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Monday, September 26, 2016

Snowden - Movie Review


Snowden, directed by Oliver Stone, tells the story of Edward Snowden, a former CIA and NSA agent who helped to release thousands of classified documents regarding illegal surveillance techniques. The film features acting performances by Joseph Gordon Levitt, Shailene Woodley, Melissa Leo, Zachary Quinto, Rhys Ifans, Nicholas Cage, Tom Wilkinson, Timothy Olyphant, Scott Eastwood, Keith Stanfield, and Ben Schnetzer.


The Review:
There was a time when Oliver Stone was considered to be one of the premier directors in Hollywood and his films incited as much controversy as they did praise. I feel like this movie was meant to incite the same type of response although, for me, it really fell flat as there is no real tension or drama to the story, just a steady stream of information. It's like a reenactment of actual events like what you would see on one of those TV crime programs versus the type of stylized film making the director is known for. Last year, we were treated to highly entertaining films like Spotlight and The Big Short which did a much better job of recreating recent events in United States history and provided vehicles from some really outstanding performances.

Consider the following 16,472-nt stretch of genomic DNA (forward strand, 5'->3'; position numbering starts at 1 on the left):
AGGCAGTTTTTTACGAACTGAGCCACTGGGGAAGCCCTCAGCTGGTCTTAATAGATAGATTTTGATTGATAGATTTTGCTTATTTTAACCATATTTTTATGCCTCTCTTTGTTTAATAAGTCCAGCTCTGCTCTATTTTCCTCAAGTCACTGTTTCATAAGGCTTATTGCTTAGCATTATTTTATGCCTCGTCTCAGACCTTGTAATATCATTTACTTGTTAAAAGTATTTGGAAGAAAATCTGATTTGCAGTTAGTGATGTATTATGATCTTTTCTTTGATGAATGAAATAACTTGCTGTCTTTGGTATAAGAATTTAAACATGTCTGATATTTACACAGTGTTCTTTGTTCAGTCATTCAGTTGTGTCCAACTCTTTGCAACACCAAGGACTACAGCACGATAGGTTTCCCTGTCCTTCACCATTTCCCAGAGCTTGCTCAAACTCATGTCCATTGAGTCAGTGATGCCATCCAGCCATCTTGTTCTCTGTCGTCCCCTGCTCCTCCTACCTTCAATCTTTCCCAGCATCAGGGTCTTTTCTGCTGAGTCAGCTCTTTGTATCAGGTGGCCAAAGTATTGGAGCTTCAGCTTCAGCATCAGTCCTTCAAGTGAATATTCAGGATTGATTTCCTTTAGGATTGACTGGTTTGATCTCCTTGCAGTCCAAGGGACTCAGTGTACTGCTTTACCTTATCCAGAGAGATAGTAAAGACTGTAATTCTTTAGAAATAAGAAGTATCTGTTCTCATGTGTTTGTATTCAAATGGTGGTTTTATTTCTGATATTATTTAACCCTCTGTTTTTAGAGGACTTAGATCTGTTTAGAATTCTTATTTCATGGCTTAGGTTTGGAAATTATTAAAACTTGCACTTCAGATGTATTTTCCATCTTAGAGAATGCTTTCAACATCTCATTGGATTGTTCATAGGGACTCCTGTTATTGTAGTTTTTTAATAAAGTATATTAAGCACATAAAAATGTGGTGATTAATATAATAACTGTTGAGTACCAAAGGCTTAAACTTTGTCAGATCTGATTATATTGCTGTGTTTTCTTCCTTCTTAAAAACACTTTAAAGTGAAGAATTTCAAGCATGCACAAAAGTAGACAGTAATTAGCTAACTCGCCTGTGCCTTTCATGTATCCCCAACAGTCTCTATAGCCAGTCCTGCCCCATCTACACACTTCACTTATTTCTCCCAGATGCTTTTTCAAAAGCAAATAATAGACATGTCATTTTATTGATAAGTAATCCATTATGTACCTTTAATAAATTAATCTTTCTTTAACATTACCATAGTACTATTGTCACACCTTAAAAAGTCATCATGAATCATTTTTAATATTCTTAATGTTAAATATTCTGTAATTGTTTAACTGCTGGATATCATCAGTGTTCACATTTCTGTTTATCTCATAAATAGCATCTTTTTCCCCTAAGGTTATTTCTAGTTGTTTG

Yes, the roster of talent in this movie is pretty impressive although the material they are given to work with just doesn't measure up. Joseph Gordon-Levitt is solid yet uninteresting and Shailene Woodley continues an underwhelming run of films that were preceded by a ton of promise and expectation. Rising above the mediocrity was Zachary Quinto who brought a ton of passion and charisma to his performance and easily stole every scene he was a part of and I will also give special nods to Melissa Leo and Nicolas Cage for their solid contributions.


The Verdict:
Snowden is a mediocre film from a legendary director about a very important topic that deserved much more than what we get to see here. While the intentions were good, the end result just falls flat. That being said, this is still a movie worth watching for all of the information it provides about how our government had and still has access to pretty much any and all information they could ever want.




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